It’s the voices I heard that continue to haunt me as I write this review. What were they really trying to say? Prunes and Prisms (Mirirai Sithole) repeats her character’s name several times throughout the piece and then finally explains the evil instructions she was given to repeat herself this way. I felt relief to know followed quickly by, What else are we missing here? And then Voice on Thuh Tee V (William DeMeritt) shouts, “Whose fault is it?” Oh, this hurts as, at one point, all the figures on the stage point to Ham (Patrena Murray) who is, brilliantly, just slightly less choreographed – indeed, more free in her movements, though awkward – than anyone else on the stage. The free spirit is to blame. Of course. Don’t dare to be free because “they” will lynch you. But the pain is so beautiful. The rhythm is hypnotic. Workman stops all action on the stage with her beauty of form and diction so many times that I can’t wait to see her do it again. Lileana Blain-Cruz directs an ensemble that pulls our back off our seat cushion to listen and watch closely because there is something we need to know here – or is it that we knew it and we need to remember it?
I’m reminded of Satyr Plays. (Just follow me down this road for a moment.) Theatre history, is something I remember a tiny bit about as I fought hard for my theatre degree oh so many years ago. My Theatre History professor told us that there are no extant complete texts of Satyr Plays anywhere in the world. Yet, we believe there were many of them performed often in ancient Greece for a long time. The absence of full texts is likely because Satyr Plays were entertainment reserved for the lower classes in ancient Greece – those people who did not matter and had nothing of value to contribute to the culture in the estimation of the aristocracy. No effort was made to preserve these plays. Recently some scraps of texts were found to survive at Oxyrhynchus (or was that just fiction I witnessed in a play I saw once?). We’re told that Satyr Plays were just banal humor and loaded with gross debauchery. But haven’t we learned that history is written and preserved by the winners? Who knows what else we don’t – we’re not allowed to – remember? What is killed when we are not looking? Is The Death of the Last Black Man in the Whole Entire World... jogging a collective experience I may not be allowed to have much longer? Yes and Greens Black Eyed Peas and Cornbread (Nike Kadri) tells us, “You should write that down and hide it under a rock!”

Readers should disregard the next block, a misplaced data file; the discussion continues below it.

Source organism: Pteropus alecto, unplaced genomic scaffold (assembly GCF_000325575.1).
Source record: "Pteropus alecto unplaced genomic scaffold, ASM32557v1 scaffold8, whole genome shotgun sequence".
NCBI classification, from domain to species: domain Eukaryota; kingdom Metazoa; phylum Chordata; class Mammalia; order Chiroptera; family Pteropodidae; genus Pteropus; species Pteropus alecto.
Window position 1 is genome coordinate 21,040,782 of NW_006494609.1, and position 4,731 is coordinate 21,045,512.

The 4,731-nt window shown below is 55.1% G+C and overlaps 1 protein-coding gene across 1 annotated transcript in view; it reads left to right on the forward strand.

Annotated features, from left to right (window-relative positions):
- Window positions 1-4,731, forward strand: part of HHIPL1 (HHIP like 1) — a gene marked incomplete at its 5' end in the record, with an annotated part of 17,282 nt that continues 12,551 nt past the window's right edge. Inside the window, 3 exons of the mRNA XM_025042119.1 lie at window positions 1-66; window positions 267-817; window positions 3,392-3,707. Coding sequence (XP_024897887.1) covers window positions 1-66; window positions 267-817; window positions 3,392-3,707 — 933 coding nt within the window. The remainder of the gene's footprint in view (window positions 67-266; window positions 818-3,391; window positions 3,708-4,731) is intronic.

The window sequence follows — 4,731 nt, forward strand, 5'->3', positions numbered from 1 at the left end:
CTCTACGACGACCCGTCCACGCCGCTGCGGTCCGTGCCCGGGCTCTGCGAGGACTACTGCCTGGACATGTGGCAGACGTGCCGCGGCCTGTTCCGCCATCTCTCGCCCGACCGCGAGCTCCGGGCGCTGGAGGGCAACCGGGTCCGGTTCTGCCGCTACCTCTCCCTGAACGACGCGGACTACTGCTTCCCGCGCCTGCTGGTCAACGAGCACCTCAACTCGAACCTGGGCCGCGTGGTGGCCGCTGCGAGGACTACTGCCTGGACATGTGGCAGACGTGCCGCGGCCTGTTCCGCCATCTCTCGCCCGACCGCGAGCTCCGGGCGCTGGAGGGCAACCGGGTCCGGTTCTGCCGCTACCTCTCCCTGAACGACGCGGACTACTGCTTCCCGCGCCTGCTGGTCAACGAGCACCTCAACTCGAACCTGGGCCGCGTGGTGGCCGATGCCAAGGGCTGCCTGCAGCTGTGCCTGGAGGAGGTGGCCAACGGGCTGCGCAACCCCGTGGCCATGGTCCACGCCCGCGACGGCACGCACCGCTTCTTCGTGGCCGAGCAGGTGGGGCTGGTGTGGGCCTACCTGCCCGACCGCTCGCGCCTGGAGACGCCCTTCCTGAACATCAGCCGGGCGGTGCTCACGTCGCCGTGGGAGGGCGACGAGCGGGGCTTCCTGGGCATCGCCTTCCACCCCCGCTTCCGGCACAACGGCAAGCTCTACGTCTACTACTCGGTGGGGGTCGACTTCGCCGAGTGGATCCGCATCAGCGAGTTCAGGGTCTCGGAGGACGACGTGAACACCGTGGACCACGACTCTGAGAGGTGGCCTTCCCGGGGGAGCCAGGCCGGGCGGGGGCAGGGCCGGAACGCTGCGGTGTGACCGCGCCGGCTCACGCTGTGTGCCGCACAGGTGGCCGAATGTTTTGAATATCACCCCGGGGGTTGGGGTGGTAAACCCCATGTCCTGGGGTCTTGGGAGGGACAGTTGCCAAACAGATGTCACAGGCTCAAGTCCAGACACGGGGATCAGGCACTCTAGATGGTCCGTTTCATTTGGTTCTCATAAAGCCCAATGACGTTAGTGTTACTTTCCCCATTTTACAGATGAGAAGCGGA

So, I enjoyed the whole painful thing. And many hours later, I turn it over and over again in my memory discovering more truths about humanity, my world, beauty and ugliness, decency and justice, love and hate, ignorance, vision, blindness... Bless you, Suzan-Lori Parks; I will never let you go.
"It may have been an Irishman, James Joyce’s Stephen Dedalus, who said, “History is a nightmare from which I am trying to awake.” But the description seems harrowingly appropriate to the black Americans who inhabit Ms. Parks’s formidable body of work, in which everyone is prisoner of a ghost-ridden past."
Ben Brantley for New York Times
"A jazzy, poetic fever dream about the wounds left by erasure on the book of history, this 1990 piece seems especially shocking when you consider the grotesque chapter our country’s chroniclers are about to inscribe."
David Cote for Time Out New York
"Despite an excellent production, this frustratingly oblique and elliptical play never comes into focus."
Frank Scheck for Hollywood Reporter
"Even at 75 minutes, 'Death of the Last Black Man' may still be challenging for some audiences as they try to make connections among the words, the relationships and the ideas. But others will find the experience resonating down to their bones, rich with meaning of their own making."
Frank Rizzo for Variety